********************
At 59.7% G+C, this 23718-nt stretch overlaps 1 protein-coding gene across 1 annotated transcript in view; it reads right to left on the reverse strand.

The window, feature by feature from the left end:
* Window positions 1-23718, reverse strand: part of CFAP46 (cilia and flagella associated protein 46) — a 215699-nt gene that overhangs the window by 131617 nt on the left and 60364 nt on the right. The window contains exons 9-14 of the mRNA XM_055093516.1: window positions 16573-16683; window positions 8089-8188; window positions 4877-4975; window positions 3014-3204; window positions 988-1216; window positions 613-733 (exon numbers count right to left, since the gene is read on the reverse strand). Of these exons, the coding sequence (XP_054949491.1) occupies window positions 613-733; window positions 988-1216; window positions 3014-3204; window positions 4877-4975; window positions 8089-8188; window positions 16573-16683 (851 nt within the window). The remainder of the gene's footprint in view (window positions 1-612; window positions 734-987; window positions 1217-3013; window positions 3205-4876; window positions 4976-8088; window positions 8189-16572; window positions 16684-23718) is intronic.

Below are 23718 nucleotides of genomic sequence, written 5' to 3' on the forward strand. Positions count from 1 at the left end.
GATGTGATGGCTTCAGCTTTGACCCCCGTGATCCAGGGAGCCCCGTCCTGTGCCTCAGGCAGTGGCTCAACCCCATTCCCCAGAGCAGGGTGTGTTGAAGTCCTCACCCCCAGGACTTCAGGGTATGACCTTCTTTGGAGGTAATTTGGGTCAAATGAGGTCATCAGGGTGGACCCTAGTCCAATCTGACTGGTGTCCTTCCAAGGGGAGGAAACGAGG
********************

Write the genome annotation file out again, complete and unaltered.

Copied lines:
At 59.7% G+C, this 23718-nt stretch overlaps 1 protein-coding gene across 1 annotated transcript in view; it reads right to left on the reverse strand.

The window, feature by feature from the left end:
* Window positions 1-23718, reverse strand: part of CFAP46 (cilia and flagella associated protein 46) — a 215699-nt gene that overhangs the window by 131617 nt on the left and 60364 nt on the right. The window contains exons 9-14 of the mRNA XM_055093516.1: window positions 16573-16683; window positions 8089-8188; window positions 4877-4975; window positions 3014-3204; window positions 988-1216; window positions 613-733 (exon numbers count right to left, since the gene is read on the reverse strand). Of these exons, the coding sequence (XP_054949491.1) occupies window positions 613-733; window positions 988-1216; window positions 3014-3204; window positions 4877-4975; window positions 8089-8188; window positions 16573-16683 (851 nt within the window). The remainder of the gene's footprint in view (window positions 1-612; window positions 734-987; window positions 1217-3013; window positions 3205-4876; window positions 4976-8088; window positions 8189-16572; window positions 16684-23718) is intronic.

Below are 23718 nucleotides of genomic sequence, written 5' to 3' on the forward strand. Positions count from 1 at the left end.
GATGTGATGGCTTCAGCTTTGACCCCCGTGATCCAGGGAGCCCCGTCCTGTGCCTCAGGCAGTGGCTCAACCCCATTCCCCAGAGCAGGGTGTGTTGAAGTCCTCACCCCCAGGACTTCAGGGTATGACCTTCTTTGGAGGTAATTTGGGTCAAATGAGGTCATCAGGGTGGACCCTAGTCCAATCTGACTGGTGTCCTTCCAAGGGGAGGAAACGAGG